On Tuesday morning, September 11, 2001, America suffered the worst blow to its pride since Pearl Harbor. On that fateful day, 21 years ago, 19 terrorists hijacked four passenger airliners. They crashed two of them into the Twin Towers in NYC and destroyed the World Trade Center. A third airliner roared into the Pentagon and set its western wing on fire, and the fourth airliner flew toward Washington D.C. In that last plane, the heroism of passengers, who fought against the terrorists, prevented an even greater disaster as they caused the plane to crash into a field in Stonycreek, Pennsylvania. Three thousand lives were lost, 25,000 people were injured, and countless more suffered and still suffer from substantial health consequences in what became the single deadliest terrorist attack in human history.
It left not only America, but the whole world in shock. No one perceived America as vulnerable, certainly not on its own territory, and in its most sensitive and essential spots. Anyone who was old enough to understand a news bulletin will never forget where they were when they learned what had happened.
To many people, the collapse of the towers meant much more than the grief over lost and ruined lives. It indicated that the 21st century was going to be very different from its antecedent and that it did not bode well for America.
The US did everything it could to prevent another 9/11, as that day became known. It tightened airport and airplane security, and launched a massive manhunt in Afghanistan, where Osama Bin Laden, leader of al-Qaeda, the organization that carried out the attacks, was hiding. In 2011, after nearly a decade of frantic searching, Bin Laden was found and killed.
The security measures did help, and a second 9/11 did not happen, and not because terrorists did not try to carry one out. But as for the American way of life, nothing really changed. Any event, especially a traumatic one, brings people together. For this reason, even the most tragic circumstances can yield positive results and build a more robust and cohesive society.
For a while, America came together. America stood behind the president when he launched the campaign against Bin Laden and when the government introduced increasingly stricter security measures. But the unity did not last.
The thing that was hurt the most in the attack were America’s military deterrence, so money was poured in abundance to restore it, and to reconstruct the World Trade Center, but nothing was done to nurture the budding sense of solidarity, the feeling that “We are in this together, all Americans, as one nation.” Nothing was done to water the shoot, so it withered and died.
Writer Robin Wright eloquently articulated the sensation that America is coming apart in a column in The New Yorker: “The United States feels like it is unravelling. It’s not just because of a toxic election season, a national crisis over race, unemployment and hunger in the land of opportunity, or a pandemic… The foundation of our nation has deepening cracks—possibly too many to repair anytime soon, or, perhaps, at all. The ideas and imagery of America face existential challenges … that no longer come only from the fringes. Rage consumes many in America. And it may only get worse after the election … no matter who wins. Our political and cultural fissures have generated growing doubt about the stability of a country that long considered itself an anchor, a model, and an exception to the rest of the world.”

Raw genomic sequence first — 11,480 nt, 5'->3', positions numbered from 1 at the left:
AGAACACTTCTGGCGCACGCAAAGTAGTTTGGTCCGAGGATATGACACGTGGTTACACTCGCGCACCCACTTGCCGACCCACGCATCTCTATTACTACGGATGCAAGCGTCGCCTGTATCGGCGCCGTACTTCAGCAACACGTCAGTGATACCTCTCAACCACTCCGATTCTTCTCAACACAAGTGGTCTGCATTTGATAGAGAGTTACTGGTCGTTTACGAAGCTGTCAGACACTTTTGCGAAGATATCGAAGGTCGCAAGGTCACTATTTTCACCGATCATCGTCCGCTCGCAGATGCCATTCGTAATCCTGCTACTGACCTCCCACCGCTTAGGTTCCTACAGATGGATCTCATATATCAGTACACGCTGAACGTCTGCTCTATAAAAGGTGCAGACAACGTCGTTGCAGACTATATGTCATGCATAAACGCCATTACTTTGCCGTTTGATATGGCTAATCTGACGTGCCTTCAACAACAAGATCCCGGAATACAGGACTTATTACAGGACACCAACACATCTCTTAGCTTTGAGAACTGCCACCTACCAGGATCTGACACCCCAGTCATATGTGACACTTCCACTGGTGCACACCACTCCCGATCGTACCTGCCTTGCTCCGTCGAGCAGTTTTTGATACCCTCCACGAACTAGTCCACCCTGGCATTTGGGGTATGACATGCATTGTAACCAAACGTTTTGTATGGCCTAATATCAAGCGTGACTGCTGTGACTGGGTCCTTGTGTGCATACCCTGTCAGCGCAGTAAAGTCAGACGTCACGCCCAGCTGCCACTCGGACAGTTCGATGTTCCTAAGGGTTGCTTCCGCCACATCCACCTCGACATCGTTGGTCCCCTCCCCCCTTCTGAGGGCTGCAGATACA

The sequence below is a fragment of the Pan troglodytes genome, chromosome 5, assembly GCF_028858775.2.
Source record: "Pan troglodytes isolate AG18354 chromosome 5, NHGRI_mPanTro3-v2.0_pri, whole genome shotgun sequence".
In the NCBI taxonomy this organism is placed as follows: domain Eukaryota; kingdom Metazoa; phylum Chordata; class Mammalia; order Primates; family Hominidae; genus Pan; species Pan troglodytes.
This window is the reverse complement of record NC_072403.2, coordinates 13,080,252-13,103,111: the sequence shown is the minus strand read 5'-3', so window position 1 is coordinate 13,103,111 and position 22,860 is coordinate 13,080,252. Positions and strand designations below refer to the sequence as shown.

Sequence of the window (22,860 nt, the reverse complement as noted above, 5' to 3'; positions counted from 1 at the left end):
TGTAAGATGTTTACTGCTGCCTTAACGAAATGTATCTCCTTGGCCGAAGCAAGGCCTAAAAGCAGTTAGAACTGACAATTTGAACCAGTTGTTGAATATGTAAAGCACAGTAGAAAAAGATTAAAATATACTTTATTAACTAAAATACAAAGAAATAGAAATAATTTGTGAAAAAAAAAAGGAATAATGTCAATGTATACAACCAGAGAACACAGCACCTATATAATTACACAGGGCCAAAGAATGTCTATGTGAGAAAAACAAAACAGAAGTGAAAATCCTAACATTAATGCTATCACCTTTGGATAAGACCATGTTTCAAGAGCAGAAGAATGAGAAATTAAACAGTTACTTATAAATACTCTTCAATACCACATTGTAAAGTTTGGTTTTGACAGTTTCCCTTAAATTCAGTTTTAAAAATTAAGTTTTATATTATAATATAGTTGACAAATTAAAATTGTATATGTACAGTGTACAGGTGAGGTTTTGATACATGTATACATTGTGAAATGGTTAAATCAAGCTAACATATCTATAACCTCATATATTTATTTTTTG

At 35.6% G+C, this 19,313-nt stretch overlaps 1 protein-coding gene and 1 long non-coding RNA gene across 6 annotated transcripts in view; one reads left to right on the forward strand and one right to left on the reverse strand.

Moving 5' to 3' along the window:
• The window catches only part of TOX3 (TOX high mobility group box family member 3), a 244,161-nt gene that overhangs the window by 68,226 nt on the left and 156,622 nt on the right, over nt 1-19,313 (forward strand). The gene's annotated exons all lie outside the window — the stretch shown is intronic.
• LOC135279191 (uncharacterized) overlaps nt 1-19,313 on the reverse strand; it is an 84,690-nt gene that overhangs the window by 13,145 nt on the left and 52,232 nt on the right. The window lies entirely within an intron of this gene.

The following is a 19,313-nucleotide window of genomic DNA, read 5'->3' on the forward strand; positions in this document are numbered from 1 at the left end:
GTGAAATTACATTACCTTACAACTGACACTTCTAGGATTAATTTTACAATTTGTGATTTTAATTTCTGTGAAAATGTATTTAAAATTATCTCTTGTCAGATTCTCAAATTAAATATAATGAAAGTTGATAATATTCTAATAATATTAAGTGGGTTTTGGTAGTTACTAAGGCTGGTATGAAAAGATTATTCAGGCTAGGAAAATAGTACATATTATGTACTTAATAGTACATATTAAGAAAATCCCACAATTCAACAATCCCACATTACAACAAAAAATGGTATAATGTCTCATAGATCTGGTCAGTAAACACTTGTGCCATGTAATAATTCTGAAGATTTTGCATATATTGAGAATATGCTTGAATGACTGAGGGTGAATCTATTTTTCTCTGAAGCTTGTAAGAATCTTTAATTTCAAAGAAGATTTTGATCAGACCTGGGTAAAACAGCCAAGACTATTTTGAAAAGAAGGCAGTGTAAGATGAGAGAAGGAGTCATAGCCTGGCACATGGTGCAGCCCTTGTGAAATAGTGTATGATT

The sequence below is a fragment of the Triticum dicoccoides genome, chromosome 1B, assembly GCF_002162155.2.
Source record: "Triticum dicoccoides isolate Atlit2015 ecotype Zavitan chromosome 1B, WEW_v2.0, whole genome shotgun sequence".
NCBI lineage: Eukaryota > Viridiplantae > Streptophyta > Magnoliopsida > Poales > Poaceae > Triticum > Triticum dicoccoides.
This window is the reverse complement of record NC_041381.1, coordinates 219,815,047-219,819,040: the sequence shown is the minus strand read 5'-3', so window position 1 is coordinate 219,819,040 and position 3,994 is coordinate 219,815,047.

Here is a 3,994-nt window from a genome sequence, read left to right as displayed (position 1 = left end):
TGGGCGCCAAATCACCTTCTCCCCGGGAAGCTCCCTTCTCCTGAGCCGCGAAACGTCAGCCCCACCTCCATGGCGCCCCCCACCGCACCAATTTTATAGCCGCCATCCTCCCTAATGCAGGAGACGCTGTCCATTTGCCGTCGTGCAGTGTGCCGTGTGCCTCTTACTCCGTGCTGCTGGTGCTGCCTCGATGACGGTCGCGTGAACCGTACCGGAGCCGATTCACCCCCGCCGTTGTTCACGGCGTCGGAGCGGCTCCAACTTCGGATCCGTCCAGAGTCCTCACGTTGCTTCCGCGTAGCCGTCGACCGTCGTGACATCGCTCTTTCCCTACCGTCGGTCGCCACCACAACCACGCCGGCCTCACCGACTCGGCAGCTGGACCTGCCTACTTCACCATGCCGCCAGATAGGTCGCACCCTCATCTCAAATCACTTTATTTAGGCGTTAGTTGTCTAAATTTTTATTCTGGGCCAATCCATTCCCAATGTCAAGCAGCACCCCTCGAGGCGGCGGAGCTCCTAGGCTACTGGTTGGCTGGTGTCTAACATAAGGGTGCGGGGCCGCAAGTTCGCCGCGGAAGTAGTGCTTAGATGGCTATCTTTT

Robin’s intuition is dead on; there is no mending to the fissures. But there isn’t meant to be. People will only grow further from each other over time since this is the trajectory of the evolution of the ego, and no country cultivates the ego like America.
A solution will be found only when people decide that the unity of the nation is more important to them than the triumph of their own view. I hope and pray that the American people will rise above their numerous conflicts and bridge the chasms in society. However, without understanding that canceling the other side also cancels them, I do not see what will be the impetus that will drive them to save the US from collapse.
An American flag and a rose seen at the 9/11 Memorial, a tribute of remembrance, honoring the 2,977 people killed in the terror attacks of September 11, 2001 at the World Trade Center site, near Shanksville, Pennsylvania, and at the Pentagon, as well as the six people killed in the World Trade Center bombing on February 26, 1993. (Photo by Shawn Goldberg / SOPA Images/Sipa USA)